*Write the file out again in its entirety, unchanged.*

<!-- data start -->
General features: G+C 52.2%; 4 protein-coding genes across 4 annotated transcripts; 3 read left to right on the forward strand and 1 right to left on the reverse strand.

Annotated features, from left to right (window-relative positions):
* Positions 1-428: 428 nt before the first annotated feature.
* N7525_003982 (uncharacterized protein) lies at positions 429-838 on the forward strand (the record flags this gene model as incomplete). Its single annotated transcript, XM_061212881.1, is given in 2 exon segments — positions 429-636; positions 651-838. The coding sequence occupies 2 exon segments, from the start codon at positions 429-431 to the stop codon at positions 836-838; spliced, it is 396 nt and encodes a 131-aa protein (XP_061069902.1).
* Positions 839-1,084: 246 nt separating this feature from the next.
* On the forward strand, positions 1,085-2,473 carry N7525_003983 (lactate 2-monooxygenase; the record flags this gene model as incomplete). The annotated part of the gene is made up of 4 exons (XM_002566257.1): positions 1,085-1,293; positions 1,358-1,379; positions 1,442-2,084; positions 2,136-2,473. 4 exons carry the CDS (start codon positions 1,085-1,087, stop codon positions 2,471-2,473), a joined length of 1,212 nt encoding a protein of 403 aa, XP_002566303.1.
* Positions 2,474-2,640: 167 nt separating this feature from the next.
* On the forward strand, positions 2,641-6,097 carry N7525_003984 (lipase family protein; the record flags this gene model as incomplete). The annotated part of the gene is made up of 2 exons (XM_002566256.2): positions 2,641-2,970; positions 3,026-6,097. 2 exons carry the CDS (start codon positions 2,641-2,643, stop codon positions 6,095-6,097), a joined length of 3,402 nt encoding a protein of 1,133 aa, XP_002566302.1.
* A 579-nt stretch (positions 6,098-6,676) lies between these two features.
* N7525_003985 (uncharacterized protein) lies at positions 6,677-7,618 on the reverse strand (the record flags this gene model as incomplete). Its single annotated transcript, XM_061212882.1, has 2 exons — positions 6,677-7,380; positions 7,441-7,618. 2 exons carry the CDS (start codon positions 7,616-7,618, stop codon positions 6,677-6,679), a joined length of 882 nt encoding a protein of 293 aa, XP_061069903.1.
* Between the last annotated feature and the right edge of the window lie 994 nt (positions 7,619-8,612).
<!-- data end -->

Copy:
General features: G+C 52.2%; 4 protein-coding genes across 4 annotated transcripts; 3 read left to right on the forward strand and 1 right to left on the reverse strand.

Annotated features, from left to right (window-relative positions):
* Positions 1-428: 428 nt before the first annotated feature.
* N7525_003982 (uncharacterized protein) lies at positions 429-838 on the forward strand (the record flags this gene model as incomplete). Its single annotated transcript, XM_061212881.1, is given in 2 exon segments — positions 429-636; positions 651-838. The coding sequence occupies 2 exon segments, from the start codon at positions 429-431 to the stop codon at positions 836-838; spliced, it is 396 nt and encodes a 131-aa protein (XP_061069902.1).
* Positions 839-1,084: 246 nt separating this feature from the next.
* On the forward strand, positions 1,085-2,473 carry N7525_003983 (lactate 2-monooxygenase; the record flags this gene model as incomplete). The annotated part of the gene is made up of 4 exons (XM_002566257.1): positions 1,085-1,293; positions 1,358-1,379; positions 1,442-2,084; positions 2,136-2,473. 4 exons carry the CDS (start codon positions 1,085-1,087, stop codon positions 2,471-2,473), a joined length of 1,212 nt encoding a protein of 403 aa, XP_002566303.1.
* Positions 2,474-2,640: 167 nt separating this feature from the next.
* On the forward strand, positions 2,641-6,097 carry N7525_003984 (lipase family protein; the record flags this gene model as incomplete). The annotated part of the gene is made up of 2 exons (XM_002566256.2): positions 2,641-2,970; positions 3,026-6,097. 2 exons carry the CDS (start codon positions 2,641-2,643, stop codon positions 6,095-6,097), a joined length of 3,402 nt encoding a protein of 1,133 aa, XP_002566302.1.
* A 579-nt stretch (positions 6,098-6,676) lies between these two features.
* N7525_003985 (uncharacterized protein) lies at positions 6,677-7,618 on the reverse strand (the record flags this gene model as incomplete). Its single annotated transcript, XM_061212882.1, has 2 exons — positions 6,677-7,380; positions 7,441-7,618. 2 exons carry the CDS (start codon positions 7,616-7,618, stop codon positions 6,677-6,679), a joined length of 882 nt encoding a protein of 293 aa, XP_061069903.1.
* Between the last annotated feature and the right edge of the window lie 994 nt (positions 7,619-8,612).